Kaidia Samaké didn’t learn to read or write when she was a child because girls in her village weren’t sent to school. However, the 40-year-old widow can now read and write in Bambara, her mother tongue, thanks to night classes in her village of Gwelekoro.
Her passion for education is one of the reasons journalist Soumaïla T Diarra has chosen to interview her for Panos London’s Voices from the Ground blog. She joins the blog as a new contributor, along with schoolteacher Maimoona Shahzadi, from Pakistan.
As Kaidia does not speak English, Soumaïla will interview her regularly and recount her story for the blog in her own words.
Soumaïla, who is based in Bamako, the capital of Mali, said: “Kaidia Samaké is studying at 40, every night, with other women who have never been to school. In her village – and generally in rural Mali – girls don’t have many opportunities to study. This trend may change with parents like Kaidia who are now aware of the importance of education.”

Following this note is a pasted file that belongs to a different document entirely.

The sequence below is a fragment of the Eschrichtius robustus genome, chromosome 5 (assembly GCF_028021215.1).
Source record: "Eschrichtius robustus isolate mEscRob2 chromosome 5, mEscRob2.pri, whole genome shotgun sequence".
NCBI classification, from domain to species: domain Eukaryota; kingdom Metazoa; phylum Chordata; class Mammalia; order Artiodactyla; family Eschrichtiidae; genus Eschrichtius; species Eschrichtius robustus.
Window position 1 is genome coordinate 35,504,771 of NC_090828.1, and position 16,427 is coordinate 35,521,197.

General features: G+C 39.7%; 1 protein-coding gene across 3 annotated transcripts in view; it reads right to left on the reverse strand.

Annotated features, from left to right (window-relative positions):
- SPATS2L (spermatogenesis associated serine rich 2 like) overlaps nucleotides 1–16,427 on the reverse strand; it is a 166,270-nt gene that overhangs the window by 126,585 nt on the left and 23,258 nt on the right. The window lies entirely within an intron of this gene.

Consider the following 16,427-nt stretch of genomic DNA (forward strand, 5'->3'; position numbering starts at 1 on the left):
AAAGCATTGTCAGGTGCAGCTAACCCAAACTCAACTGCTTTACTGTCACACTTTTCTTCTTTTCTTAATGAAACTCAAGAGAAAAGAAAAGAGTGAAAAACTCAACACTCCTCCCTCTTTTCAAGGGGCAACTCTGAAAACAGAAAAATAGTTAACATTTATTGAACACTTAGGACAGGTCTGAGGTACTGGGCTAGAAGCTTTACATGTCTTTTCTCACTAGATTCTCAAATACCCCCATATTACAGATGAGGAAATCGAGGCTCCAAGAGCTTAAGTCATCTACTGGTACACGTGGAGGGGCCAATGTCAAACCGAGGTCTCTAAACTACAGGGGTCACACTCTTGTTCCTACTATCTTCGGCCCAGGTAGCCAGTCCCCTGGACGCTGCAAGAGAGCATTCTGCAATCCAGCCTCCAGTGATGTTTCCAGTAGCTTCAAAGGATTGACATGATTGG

Gwelekoro, which is around 50km from Bamako, is an interesting village, says Soumaïla, because the women have grouped together to give themselves more rights.
“In rural Mali women don’t have any power when it comes to deciding things for the community. But in Gwelekoro a group of housewives is trying to organise themselves despite this cultural hindering. Their association collects money, as its members work in other farmers’ fields, which they put into a bank account. Another source of this bank’s funding is a collective farm where the women grow crops which they can sell.
“All the difficulties of the village affect women, and I choose Kaidia Samaké because she is the memory of the women’s association and knows more about the village’s activities than many others.”